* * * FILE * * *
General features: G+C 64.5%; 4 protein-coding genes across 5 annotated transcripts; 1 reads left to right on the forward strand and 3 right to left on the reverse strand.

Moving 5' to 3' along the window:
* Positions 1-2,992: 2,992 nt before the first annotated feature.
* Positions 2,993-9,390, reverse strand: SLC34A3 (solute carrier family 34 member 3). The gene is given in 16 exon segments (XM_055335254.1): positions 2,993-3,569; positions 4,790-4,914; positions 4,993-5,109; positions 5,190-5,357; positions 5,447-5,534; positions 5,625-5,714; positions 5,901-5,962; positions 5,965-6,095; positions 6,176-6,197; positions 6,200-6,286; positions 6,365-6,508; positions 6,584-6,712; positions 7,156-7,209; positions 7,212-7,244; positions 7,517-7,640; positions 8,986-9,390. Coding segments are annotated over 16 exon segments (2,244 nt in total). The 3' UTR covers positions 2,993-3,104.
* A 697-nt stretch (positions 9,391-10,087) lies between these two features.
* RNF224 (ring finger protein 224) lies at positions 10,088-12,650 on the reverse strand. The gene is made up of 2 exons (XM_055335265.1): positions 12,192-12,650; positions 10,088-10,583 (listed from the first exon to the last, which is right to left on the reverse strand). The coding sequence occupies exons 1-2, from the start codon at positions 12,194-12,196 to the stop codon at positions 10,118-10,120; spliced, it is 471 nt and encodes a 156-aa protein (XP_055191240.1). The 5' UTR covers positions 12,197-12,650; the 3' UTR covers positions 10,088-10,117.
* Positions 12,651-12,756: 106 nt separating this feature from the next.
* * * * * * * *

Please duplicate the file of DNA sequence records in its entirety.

General features: G+C 64.5%; 4 protein-coding genes across 5 annotated transcripts; 1 reads left to right on the forward strand and 3 right to left on the reverse strand.

Moving 5' to 3' along the window:
* Positions 1-2,992: 2,992 nt before the first annotated feature.
* Positions 2,993-9,390, reverse strand: SLC34A3 (solute carrier family 34 member 3). The gene is given in 16 exon segments (XM_055335254.1): positions 2,993-3,569; positions 4,790-4,914; positions 4,993-5,109; positions 5,190-5,357; positions 5,447-5,534; positions 5,625-5,714; positions 5,901-5,962; positions 5,965-6,095; positions 6,176-6,197; positions 6,200-6,286; positions 6,365-6,508; positions 6,584-6,712; positions 7,156-7,209; positions 7,212-7,244; positions 7,517-7,640; positions 8,986-9,390. Coding segments are annotated over 16 exon segments (2,244 nt in total). The 3' UTR covers positions 2,993-3,104.
* A 697-nt stretch (positions 9,391-10,087) lies between these two features.
* RNF224 (ring finger protein 224) lies at positions 10,088-12,650 on the reverse strand. The gene is made up of 2 exons (XM_055335265.1): positions 12,192-12,650; positions 10,088-10,583 (listed from the first exon to the last, which is right to left on the reverse strand). The coding sequence occupies exons 1-2, from the start codon at positions 12,194-12,196 to the stop codon at positions 10,118-10,120; spliced, it is 471 nt and encodes a 156-aa protein (XP_055191240.1). The 5' UTR covers positions 12,197-12,650; the 3' UTR covers positions 10,088-10,117.
* Positions 12,651-12,756: 106 nt separating this feature from the next.